Drug safety has a very straightforward career path, with the potential to work in multiple capacities.
Working in pharmacovigilance
Drug Safety has a very straight forward career path with the potential to work in both permanent and contracting capacities. Depending on the level of exposure achieved, career progression in Drug Safety can lean towards line management, or a more technical direction which includes signal detection, risk management and epidemiology.
As a Pharmacovigilance or Drug Safety Scientist your role will be focused on the detection, evaluation, knowing and prevention of adverse effects (AE) of drugs. You will also have a role in assessing the risk/benefit of products to ensure that they are safe to use.
Drug Safety cases can come in from clinical trials, as well as medicines actively being marketed. Once a side effect is reported in the company database additional follow up may be required to complete gaps in the case. The completed reports are forwarded to the regulatory authorities for review.
The general academic requirement for Drug Safety vacancies are successful graduates with a pharmacy, medical or life science degree, and in some instances further qualifications in project management or a Masters in Drug Safety.
Starting out and progression
The initial salary levels are based on academic background, which differ from year to year, as well as from company to company.
Starting level titles tend to be Drug Safety Associate or Drug Safety Coordinator where the focus is mainly case processing; which involves doing data entry of cases; making sure drug identifiers are captured correctly, and the event reports are detailed enough for the evaluator to decide on the cause of the adverse event.
Once you have achieved 2-3 years experience you will be skilled in narrative report writing (providing a summary report of events to readers who do not have access to original data sets, so that the reader is able to come to a conclusion on the adverse event), medical coding using MEDdra (the most commonly used system to achieve a global standardisation across regulatory agencies, to code adverse drug reactions) and have a good ICH-GCP understanding. You are likely to apply for roles such as Drug Safety Scientist or Clinical Drug Safety Officer.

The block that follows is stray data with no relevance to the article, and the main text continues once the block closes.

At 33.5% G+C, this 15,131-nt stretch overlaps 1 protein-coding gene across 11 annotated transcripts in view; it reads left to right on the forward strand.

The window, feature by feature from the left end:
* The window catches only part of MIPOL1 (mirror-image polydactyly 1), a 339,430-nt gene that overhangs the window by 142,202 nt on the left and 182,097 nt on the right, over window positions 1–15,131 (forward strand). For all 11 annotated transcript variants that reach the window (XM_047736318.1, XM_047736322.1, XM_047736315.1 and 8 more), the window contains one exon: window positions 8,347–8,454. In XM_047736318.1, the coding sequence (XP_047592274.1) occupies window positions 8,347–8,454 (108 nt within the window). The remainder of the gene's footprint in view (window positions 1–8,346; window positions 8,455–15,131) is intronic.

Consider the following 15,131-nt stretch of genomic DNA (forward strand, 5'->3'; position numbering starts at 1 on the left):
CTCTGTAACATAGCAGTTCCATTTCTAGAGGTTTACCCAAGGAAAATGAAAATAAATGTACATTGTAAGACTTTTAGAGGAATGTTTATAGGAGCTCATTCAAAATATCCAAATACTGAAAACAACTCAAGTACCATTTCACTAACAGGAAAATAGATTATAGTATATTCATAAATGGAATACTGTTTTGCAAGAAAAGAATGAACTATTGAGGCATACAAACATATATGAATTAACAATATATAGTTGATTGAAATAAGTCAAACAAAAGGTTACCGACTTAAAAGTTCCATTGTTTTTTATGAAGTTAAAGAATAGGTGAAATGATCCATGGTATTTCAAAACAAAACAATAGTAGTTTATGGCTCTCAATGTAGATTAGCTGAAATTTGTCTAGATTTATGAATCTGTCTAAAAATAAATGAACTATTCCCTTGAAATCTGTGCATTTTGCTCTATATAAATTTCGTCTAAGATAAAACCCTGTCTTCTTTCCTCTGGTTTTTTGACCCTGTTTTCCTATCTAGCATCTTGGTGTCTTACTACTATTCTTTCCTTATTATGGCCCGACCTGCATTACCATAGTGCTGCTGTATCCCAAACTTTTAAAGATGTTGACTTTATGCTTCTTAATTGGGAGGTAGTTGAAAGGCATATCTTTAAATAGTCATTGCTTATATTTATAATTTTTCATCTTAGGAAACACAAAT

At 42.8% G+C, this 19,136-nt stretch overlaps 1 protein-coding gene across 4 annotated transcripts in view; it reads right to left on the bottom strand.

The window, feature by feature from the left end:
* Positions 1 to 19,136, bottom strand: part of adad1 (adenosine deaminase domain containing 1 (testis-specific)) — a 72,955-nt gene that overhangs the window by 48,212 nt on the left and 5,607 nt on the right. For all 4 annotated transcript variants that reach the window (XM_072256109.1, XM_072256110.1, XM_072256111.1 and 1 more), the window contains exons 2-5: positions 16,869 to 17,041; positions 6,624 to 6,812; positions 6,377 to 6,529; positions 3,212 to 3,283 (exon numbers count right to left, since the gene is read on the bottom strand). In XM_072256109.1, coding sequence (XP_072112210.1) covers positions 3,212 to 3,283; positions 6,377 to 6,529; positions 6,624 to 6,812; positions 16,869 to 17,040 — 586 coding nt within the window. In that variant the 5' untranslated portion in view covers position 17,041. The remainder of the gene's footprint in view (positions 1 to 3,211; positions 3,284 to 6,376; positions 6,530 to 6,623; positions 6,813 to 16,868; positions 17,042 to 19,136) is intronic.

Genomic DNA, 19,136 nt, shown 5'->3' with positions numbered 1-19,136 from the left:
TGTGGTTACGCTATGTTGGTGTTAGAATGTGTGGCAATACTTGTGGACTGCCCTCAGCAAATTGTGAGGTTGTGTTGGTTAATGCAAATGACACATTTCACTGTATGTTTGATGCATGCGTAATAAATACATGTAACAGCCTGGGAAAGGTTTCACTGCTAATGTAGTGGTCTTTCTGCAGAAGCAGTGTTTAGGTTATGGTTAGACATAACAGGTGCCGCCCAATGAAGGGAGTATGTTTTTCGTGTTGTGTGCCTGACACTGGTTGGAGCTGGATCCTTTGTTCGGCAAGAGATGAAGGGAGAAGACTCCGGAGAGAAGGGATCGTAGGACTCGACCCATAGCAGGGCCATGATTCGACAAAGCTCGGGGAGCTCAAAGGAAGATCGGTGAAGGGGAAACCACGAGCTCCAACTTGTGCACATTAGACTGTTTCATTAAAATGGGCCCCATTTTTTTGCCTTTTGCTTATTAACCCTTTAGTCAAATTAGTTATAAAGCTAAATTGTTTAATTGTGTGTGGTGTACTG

With a good narrative writing background you can move into reviewing and, over time, writing and authoring PSURs (Periodic Safety Update Reports, DSURs (Development Safety Update Reports) and RMPs (Risk Management Plans). With the authoring experience you can then start exploring roles like Drug Safety Medical Writer or Aggregate Report Writer.
With 6-8 years work experience in these positions you can easily become a Team Lead or Team manager, ultimately achieving the title of Associate Director, Director or Vice-President.
Barriers to progression in drug safety
It can prove to be challenging to switch from case processing into more technical positions, such as Aggregate Report Writing and Risk Management, usually due to a lack of proven experience in a similar role.
Our top tips
Always plan with the end in mind to ensure you gain access to greater opportunities in the longer term in Drug Safety. Where you start working in the industry will impact your future prospects for career development and how quickly you are able to progress in the industry, for example:
- Small organisations will expose you to wider scope of tasks to work on, such as risk management.
- Working with global sites would allow you to work alongside and learn from the more technical team members in comparison to sitting in an affiliate site that might be removed from the activities you wish to gain exposure to.
- Drug Safety Consultancies provide outsourcing services, focusing on a specific niche. With the volume of work you would do, you will be able to quickly gain exposure to a wide variety of products, clients, and have excellent training opportunities.
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